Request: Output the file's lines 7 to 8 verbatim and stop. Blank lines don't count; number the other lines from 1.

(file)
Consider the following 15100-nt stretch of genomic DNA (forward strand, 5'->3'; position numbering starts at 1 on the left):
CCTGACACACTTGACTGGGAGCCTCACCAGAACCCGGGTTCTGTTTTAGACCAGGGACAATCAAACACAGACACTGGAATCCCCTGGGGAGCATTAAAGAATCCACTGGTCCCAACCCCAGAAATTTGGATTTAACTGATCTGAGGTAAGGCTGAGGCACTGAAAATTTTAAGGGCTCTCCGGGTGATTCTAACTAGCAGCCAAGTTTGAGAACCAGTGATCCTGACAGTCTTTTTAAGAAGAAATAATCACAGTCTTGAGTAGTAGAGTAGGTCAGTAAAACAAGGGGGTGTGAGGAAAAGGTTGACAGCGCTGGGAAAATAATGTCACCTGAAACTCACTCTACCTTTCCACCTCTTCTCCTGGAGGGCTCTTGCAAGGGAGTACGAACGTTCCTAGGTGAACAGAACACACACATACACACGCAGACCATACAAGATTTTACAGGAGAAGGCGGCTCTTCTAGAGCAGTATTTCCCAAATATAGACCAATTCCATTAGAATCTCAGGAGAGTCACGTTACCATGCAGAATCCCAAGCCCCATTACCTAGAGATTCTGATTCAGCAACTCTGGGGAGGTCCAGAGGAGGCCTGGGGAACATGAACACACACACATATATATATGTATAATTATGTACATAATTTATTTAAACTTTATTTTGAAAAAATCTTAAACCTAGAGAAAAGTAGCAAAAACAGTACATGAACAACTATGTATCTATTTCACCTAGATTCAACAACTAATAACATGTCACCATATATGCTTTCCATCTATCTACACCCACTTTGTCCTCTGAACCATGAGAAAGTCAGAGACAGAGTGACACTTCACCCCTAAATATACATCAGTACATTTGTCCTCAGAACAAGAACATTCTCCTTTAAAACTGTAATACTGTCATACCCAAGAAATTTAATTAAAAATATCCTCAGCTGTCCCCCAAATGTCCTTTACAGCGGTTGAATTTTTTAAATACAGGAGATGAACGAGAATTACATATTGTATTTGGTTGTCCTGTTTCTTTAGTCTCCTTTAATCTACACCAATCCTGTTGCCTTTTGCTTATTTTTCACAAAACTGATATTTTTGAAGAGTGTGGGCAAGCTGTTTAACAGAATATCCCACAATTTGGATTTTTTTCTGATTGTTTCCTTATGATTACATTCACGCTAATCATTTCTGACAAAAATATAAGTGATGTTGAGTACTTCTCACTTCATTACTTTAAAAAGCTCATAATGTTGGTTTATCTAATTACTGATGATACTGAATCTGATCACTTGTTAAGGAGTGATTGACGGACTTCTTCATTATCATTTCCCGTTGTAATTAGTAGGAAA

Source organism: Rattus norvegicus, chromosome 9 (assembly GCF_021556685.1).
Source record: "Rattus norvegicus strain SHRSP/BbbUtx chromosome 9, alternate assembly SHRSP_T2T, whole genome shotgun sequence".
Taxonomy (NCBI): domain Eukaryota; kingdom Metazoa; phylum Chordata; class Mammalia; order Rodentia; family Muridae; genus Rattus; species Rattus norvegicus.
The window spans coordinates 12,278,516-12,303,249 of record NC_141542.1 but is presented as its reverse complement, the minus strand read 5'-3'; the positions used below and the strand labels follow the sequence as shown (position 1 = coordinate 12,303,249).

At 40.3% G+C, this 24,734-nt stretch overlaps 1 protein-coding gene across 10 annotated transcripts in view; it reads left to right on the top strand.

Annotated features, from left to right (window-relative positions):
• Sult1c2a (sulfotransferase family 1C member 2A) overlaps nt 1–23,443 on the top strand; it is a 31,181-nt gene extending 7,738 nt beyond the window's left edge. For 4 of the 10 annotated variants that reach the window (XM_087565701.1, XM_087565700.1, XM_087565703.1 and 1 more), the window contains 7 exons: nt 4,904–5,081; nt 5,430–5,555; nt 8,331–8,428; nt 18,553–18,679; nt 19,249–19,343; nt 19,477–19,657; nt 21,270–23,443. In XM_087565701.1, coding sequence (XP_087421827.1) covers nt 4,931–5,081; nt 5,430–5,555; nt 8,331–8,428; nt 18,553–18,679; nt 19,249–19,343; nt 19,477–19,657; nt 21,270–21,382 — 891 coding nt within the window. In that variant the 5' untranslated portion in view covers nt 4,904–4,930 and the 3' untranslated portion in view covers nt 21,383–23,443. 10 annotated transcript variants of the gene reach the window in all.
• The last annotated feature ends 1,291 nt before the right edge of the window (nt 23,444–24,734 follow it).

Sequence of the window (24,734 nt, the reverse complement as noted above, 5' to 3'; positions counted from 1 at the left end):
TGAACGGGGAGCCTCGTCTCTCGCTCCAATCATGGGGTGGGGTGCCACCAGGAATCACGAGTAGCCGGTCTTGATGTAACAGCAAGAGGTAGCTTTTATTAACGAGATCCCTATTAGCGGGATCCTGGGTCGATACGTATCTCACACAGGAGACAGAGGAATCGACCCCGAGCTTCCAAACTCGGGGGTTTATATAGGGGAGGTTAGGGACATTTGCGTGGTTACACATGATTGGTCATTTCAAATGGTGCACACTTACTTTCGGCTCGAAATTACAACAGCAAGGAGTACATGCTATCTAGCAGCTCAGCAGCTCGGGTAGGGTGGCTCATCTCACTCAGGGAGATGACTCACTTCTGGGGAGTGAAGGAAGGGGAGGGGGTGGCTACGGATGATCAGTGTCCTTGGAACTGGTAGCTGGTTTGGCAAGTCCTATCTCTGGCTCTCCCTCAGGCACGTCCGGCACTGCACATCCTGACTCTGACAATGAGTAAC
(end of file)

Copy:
At 40.3% G+C, this 24,734-nt stretch overlaps 1 protein-coding gene across 10 annotated transcripts in view; it reads left to right on the top strand.

Annotated features, from left to right (window-relative positions):